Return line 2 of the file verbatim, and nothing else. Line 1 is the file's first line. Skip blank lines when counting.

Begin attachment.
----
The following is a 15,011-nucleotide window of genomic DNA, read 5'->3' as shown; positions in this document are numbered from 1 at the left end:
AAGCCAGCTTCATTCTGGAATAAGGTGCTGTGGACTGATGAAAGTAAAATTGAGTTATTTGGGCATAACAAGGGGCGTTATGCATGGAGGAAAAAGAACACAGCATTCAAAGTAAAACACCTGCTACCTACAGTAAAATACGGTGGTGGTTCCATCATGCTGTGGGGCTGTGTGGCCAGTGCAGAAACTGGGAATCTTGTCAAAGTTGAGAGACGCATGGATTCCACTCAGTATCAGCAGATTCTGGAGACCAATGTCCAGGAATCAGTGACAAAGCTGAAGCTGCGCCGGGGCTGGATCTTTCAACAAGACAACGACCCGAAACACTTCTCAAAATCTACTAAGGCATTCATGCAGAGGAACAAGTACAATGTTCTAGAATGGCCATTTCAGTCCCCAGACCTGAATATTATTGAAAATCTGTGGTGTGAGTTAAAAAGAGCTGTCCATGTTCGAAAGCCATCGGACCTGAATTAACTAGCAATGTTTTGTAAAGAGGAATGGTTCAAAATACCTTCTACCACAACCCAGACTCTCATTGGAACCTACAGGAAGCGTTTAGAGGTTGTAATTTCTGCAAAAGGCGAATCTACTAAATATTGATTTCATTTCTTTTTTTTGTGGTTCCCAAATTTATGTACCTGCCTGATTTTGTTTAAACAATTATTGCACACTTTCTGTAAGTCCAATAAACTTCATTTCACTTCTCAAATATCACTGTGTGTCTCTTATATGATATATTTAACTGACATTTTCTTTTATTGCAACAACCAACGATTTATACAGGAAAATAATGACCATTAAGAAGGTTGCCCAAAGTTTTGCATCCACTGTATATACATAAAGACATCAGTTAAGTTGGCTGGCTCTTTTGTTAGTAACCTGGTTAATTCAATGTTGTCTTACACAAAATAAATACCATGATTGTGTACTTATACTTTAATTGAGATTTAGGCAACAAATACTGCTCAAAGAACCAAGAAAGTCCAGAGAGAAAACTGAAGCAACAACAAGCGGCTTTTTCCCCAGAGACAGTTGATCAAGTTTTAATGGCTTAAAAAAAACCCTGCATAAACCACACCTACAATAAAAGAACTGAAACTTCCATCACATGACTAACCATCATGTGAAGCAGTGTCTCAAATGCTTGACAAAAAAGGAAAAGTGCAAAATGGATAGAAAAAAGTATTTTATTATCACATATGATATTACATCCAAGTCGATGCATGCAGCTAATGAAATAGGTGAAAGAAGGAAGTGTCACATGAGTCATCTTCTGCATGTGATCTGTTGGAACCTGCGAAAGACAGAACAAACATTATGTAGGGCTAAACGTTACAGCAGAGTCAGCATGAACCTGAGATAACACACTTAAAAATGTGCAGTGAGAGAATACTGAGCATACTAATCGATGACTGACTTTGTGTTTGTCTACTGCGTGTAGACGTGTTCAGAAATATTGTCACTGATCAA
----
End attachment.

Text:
AAGCCAGCTTCATTCTGGAATAAGGTGCTGTGGACTGATGAAAGTAAAATTGAGTTATTTGGGCATAACAAGGGGCGTTATGCATGGAGGAAAAAGAACACAGCATTCAAAGTAAAACACCTGCTACCTACAGTAAAATACGGTGGTGGTTCCATCATGCTGTGGGGCTGTGTGGCCAGTGCAGAAACTGGGAATCTTGTCAAAGTTGAGAGACGCATGGATTCCACTCAGTATCAGCAGATTCTGGAGACCAATGTCCAGGAATCAGTGACAAAGCTGAAGCTGCGCCGGGGCTGGATCTTTCAACAAGACAACGACCCGAAACACTTCTCAAAATCTACTAAGGCATTCATGCAGAGGAACAAGTACAATGTTCTAGAATGGCCATTTCAGTCCCCAGACCTGAATATTATTGAAAATCTGTGGTGTGAGTTAAAAAGAGCTGTCCATGTTCGAAAGCCATCGGACCTGAATTAACTAGCAATGTTTTGTAAAGAGGAATGGTTCAAAATACCTTCTACCACAACCCAGACTCTCATTGGAACCTACAGGAAGCGTTTAGAGGTTGTAATTTCTGCAAAAGGCGAATCTACTAAATATTGATTTCATTTCTTTTTTTTGTGGTTCCCAAATTTATGTACCTGCCTGATTTTGTTTAAACAATTATTGCACACTTTCTGTAAGTCCAATAAACTTCATTTCACTTCTCAAATATCACTGTGTGTCTCTTATATGATATATTTAACTGACATTTTCTTTTATTGCAACAACCAACGATTTATACAGGAAAATAATGACCATTAAGAAGGTTGCCCAAAGTTTTGCATCCACTGTATATACATAAAGACATCAGTTAAGTTGGCTGGCTCTTTTGTTAGTAACCTGGTTAATTCAATGTTGTCTTACACAAAATAAATACCATGATTGTGTACTTATACTTTAATTGAGATTTAGGCAACAAATACTGCTCAAAGAACCAAGAAAGTCCAGAGAGAAAACTGAAGCAACAACAAGCGGCTTTTTCCCCAGAGACAGTTGATCAAGTTTTAATGGCTTAAAAAAAACCCTGCATAAACCACACCTACAATAAAAGAACTGAAACTTCCATCACATGACTAACCATCATGTGAAGCAGTGTCTCAAATGCTTGACAAAAAAGGAAAAGTGCAAAATGGATAGAAAAAAGTATTTTATTATCACATATGATATTACATCCAAGTCGATGCATGCAGCTAATGAAATAGGTGAAAGAAGGAAGTGTCACATGAGTCATCTTCTGCATGTGATCTGTTGGAACCTGCGAAAGACAGAACAAACATTATGTAGGGCTAAACGTTACAGCAGAGTCAGCATGAACCTGAGATAACACACTTAAAAATGTGCAGTGAGAGAATACTGAGCATACTAATCGATGACTGACTTTGTGTTTGTCTACTGCGTGTAGACGTGTTCAGAAATATTGTCACTGATCAA